Of course, you do not want to copy other artists’ work. Besides violating copyrights, it’s just unethical.
But why not learn from copying? Many artists paint old masters paintings just to learn how to do it. And you do learn a lot. As long as you aren’t selling it, or passing it off as a real old master, you’re good.
But another way of learning from copying is to paint photographs. You take the photo, so it’s your copyright, and no problem. There are a number of ways to do this. You can paint or draw by just looking at the photo and putting it into paint and paper or canvas. You’ll learn a lot from doing that. But most new artists who try that just give up and say they don’t like their own painting.
In order to teach one of my grandsons some art lessons I got him a “light table.” The one I got cost about $10 and it is a very thin piece of plastic which plugs into a computer port and lights up. Then you put your photo or whatever you want to copy on that and a blank piece of paper on top and the light shines through and you can draw outlines and shading of your subject.
The grandson has been very enthusiastic with it – he’s done about 30 drawings of things he would never draw just off the top of his head. And the result is that now he knows how to draw them.
I just recently tried it out myself, and it’s so much fun, I can’t get enough. I’ve been drawing faces and buildings and although I paint these subjects without the “light table” I have learned a lot about the details that go into making a good drawing by using it.
Think it’s cheating? Well, old masters had their little shortcuts, too. Look up camera obscura (“Camera obscura, also referred to as pinhole image, is the natural optical phenomenon that occurs when an image of a scene at the other side of a screen is projected through a small hole in that screen as a reversed and inverted image on a surface opposite to the opening.” –Wikipedia.) It was used to make drawings for paintings back before cameras. Tools of the trade.
I started studying art in 1963 with an extraordinary illustrator/fine artist named Morton Roberts at the National Academy of Design in NYC. I soon forgot about commercial art. Roberts fired up my desire to paint and succeed as a fine artist and I have never really left that path. But I did change my viewpoint on style and content. Roberts untimely death was a huge tragedy and a great disappointment for me because I believed he had so much to teach. Roberts was followed by abstract artist, Hugh Gumpel and under Hugh I won the Dr. Al Weil student prize at the National Academy. Eventually I began to look around for another teacher and found Daniel Greene, an outstanding portrait painter and studied with him for the next couple of years. Dan helped me to get a scholarship membership in the Salmagundi Club where I managed to gain an honorable mention in their scholarship members’ exhibition and competition.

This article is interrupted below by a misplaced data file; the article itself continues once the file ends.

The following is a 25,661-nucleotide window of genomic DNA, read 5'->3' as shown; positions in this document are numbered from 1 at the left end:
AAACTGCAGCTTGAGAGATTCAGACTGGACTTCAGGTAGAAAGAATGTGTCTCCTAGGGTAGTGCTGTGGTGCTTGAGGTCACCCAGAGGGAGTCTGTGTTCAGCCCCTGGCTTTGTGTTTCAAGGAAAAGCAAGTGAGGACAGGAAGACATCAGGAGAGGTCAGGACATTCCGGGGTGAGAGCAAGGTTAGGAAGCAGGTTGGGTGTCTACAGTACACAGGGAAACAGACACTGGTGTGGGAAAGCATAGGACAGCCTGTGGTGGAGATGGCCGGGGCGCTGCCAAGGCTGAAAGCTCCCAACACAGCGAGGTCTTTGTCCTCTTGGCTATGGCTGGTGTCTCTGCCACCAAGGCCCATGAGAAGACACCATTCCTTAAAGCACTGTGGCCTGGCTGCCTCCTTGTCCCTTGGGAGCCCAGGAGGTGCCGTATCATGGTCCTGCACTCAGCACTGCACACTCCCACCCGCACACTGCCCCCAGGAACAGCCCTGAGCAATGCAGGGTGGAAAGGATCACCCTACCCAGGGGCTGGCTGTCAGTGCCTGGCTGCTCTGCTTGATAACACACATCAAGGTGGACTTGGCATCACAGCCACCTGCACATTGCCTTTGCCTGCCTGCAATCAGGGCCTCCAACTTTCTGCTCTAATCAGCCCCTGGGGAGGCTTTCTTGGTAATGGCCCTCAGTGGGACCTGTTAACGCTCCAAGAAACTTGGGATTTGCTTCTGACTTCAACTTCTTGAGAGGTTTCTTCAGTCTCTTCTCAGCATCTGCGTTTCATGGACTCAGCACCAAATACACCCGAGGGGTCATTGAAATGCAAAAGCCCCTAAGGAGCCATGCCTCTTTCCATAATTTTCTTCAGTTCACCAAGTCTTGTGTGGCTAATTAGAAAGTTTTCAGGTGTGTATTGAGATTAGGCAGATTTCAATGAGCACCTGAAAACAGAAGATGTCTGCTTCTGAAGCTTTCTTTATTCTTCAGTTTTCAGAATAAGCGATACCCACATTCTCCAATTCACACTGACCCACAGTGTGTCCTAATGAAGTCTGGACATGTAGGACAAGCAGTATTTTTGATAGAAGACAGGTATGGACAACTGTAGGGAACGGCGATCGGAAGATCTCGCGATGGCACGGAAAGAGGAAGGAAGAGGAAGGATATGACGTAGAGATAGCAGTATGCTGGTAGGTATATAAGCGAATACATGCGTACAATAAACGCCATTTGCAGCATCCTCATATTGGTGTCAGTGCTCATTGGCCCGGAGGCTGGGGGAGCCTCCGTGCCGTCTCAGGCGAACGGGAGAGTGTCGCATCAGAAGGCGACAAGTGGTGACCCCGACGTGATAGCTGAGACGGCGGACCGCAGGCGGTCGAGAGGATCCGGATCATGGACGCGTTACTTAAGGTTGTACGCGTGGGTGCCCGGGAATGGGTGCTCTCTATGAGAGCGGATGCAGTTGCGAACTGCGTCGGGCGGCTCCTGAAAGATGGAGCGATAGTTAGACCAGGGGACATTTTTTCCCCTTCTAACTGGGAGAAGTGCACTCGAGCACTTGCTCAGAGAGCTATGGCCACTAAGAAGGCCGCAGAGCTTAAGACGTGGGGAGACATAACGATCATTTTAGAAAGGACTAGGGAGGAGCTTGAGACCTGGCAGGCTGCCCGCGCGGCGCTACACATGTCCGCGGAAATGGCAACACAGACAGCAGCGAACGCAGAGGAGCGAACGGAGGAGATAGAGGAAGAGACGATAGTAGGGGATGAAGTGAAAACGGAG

During this time I became aware of and became an intense admirer of the work of still-life artist and portrait painter David Leffel. I sought to present my images in a similar light. I actually studied with Leffel for a couple of months in his New York City studio, but it wasn’t enough time to grasp where he was coming from and how he made his decisions and drew his conclusions, so I pretty much had to teach myself.
Technique had always been very important to me and I originally did dead-color preparations for my paintings, much as the Old Masters did (dead-color paintings are monochromatic paintings over which colors are glazed), but I became more interested in tonal results rather than the sculptural results achieved by 17th century painters. I was probably somewhat influenced by Impressionism and definitely by modern-day tonalist work. I have become fascinated with the effects of light, particularly as an object emerges from shadow into light. I seek to represent what I see, to the best of my ability, in terms of light and atmosphere.
I have managed to achieve some degree of artistic success. In 2010 I was accepted as a member of the Oil Painters of America and was a finalist in American Artist Magazine’s annual cover competition.
Find out more about Chuck Rosenthal at Chuck Rosenthal Fine Art